Weather information research before the flight. Photo: Svalbard Museum
The mast where the airships were tied still remains in Ny-Ålesund. Photo: Herdis Lien
THE AIRSHIP VOYAGES OF AMUNDSEN AND NOBILE.
The race to the North Pole attracted men from all over the world. They came with their fantastic craft: balloon, submarine and airship. Some died during the attempt, but their tragic and bizarre stories live on.
Umberto Nobile constructed the airship ‘Norge’ for Roald Amundsen and, in the spring of 1926, flew to Ny Ålesund. The airship crossed the North Pole on the 12th May and the journey passed without apparent drama. There was, however, a great deal of tension between Amundsen and Nobile. Amundsen’s reluctance to share the honour with Nobile led to the latter planning a further journey by airship to the North Pole. On the 23th May 1928 the airship ‘Italia’ took off from Ny Ålesund. The North Pole was reached, but the return journey proved tragic. The airship crashed into the ice. When the telegraph connection was broken, a large-scale rescue operation began. Twenty ships and fourteen aeroplanes from six different nations took part. The Swedish pilot Lundborg rescued Nobile from the ice. The soviet icebreaker ‘Krassin’ saved a further seven expedition members. The other eight members were never found.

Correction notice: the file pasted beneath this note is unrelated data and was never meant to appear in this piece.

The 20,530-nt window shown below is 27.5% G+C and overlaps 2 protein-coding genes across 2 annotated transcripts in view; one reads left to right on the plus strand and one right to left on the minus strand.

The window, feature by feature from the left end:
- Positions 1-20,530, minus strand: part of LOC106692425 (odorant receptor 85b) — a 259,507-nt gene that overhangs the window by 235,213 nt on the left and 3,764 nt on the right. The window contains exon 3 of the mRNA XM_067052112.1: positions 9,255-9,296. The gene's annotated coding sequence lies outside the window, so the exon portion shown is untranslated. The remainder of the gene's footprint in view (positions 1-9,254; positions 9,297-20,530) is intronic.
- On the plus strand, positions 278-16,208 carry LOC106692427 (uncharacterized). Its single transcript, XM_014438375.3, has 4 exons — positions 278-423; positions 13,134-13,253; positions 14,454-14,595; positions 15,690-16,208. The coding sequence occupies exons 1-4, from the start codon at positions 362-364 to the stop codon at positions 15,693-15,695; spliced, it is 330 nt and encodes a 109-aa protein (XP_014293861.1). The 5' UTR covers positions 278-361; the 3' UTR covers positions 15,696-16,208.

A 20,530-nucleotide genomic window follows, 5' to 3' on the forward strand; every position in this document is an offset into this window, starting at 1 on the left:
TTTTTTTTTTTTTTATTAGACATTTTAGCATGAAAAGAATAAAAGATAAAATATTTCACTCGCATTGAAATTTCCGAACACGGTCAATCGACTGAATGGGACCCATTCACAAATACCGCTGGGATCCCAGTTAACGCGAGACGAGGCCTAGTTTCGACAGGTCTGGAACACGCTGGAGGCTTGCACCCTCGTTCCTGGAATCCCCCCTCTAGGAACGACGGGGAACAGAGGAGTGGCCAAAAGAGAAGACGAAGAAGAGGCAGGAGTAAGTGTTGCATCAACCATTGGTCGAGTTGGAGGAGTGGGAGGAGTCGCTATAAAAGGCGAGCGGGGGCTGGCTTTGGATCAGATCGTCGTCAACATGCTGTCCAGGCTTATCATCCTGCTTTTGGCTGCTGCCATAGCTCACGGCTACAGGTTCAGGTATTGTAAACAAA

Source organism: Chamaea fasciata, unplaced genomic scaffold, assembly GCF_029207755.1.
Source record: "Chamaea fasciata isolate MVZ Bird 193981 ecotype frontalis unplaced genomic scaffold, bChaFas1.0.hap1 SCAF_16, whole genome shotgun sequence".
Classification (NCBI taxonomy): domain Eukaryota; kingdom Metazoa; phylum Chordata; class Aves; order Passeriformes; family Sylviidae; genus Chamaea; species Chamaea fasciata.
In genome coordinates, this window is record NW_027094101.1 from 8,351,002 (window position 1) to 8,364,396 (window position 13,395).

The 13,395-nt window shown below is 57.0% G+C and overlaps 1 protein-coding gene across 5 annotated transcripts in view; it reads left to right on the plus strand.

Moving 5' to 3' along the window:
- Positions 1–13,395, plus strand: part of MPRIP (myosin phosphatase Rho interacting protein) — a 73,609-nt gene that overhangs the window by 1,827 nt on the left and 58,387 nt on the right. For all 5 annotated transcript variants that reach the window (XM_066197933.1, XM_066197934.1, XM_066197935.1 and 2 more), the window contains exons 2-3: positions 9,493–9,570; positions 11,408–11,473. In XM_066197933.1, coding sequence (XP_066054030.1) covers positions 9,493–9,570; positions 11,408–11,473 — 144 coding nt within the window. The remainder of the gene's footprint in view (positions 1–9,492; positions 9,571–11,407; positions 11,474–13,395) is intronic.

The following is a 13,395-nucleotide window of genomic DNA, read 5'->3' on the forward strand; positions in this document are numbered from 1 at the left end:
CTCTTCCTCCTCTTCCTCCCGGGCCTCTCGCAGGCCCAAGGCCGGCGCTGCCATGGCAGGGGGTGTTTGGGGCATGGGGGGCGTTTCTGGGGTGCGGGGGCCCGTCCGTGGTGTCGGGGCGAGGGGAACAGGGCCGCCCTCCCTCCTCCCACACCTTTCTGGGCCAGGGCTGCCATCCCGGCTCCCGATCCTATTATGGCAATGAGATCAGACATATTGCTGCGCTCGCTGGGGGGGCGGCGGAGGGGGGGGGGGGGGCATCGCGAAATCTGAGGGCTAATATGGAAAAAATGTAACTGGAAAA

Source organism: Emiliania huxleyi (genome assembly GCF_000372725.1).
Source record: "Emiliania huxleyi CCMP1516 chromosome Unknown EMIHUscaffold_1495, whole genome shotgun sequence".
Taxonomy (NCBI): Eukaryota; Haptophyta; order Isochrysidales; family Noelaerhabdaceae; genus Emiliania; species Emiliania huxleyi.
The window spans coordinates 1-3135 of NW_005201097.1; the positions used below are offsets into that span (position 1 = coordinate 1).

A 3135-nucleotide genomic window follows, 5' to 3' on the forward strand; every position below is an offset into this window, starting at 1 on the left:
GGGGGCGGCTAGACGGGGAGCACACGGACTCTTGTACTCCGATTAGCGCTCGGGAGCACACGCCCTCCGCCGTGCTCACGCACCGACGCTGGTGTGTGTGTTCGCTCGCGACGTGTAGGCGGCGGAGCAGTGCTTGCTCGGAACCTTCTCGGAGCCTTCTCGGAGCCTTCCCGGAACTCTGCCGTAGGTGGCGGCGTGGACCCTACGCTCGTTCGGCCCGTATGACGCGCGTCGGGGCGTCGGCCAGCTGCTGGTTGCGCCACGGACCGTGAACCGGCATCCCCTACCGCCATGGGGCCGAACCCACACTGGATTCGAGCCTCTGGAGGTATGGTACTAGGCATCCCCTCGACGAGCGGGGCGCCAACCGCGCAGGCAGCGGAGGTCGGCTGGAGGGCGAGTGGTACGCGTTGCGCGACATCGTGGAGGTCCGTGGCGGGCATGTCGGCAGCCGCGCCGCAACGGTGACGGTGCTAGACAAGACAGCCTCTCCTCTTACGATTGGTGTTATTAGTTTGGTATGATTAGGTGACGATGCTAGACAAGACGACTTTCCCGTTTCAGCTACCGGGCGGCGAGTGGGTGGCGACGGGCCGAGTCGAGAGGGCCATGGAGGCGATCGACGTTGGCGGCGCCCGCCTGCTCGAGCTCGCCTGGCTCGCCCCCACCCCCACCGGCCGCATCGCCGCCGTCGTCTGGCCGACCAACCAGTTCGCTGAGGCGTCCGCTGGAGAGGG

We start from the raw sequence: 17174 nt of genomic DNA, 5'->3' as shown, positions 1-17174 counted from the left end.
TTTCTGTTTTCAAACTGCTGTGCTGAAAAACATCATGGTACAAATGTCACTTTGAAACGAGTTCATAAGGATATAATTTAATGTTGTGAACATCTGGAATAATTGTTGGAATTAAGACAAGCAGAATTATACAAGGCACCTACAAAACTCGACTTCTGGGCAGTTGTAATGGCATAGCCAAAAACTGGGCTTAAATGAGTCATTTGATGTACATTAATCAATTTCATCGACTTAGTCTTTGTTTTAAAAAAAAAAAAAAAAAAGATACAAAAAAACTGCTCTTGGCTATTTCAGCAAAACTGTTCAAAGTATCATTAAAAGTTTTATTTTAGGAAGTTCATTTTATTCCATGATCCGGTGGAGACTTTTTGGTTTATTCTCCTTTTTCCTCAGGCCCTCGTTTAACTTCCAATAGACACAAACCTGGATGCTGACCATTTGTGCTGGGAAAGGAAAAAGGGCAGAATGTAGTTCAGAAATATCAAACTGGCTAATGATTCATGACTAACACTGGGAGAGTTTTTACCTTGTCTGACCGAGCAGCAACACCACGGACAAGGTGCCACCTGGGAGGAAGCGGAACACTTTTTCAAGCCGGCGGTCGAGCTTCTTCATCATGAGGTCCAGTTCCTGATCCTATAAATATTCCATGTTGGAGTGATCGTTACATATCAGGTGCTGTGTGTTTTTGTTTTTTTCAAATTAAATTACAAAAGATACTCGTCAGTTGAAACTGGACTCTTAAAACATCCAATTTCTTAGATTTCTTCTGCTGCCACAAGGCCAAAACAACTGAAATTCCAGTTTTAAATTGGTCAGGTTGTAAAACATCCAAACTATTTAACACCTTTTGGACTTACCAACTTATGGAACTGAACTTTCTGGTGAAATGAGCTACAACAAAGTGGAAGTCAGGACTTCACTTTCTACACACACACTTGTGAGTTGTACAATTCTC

The rescue also claimed its victims. Roald Amundsen died when his aeroplane ‘Latham’ crashed on the way from Tromsø to Svalbard to take part in the search.
The exploration phase of polar research was over.
By Gerd Johanne Valen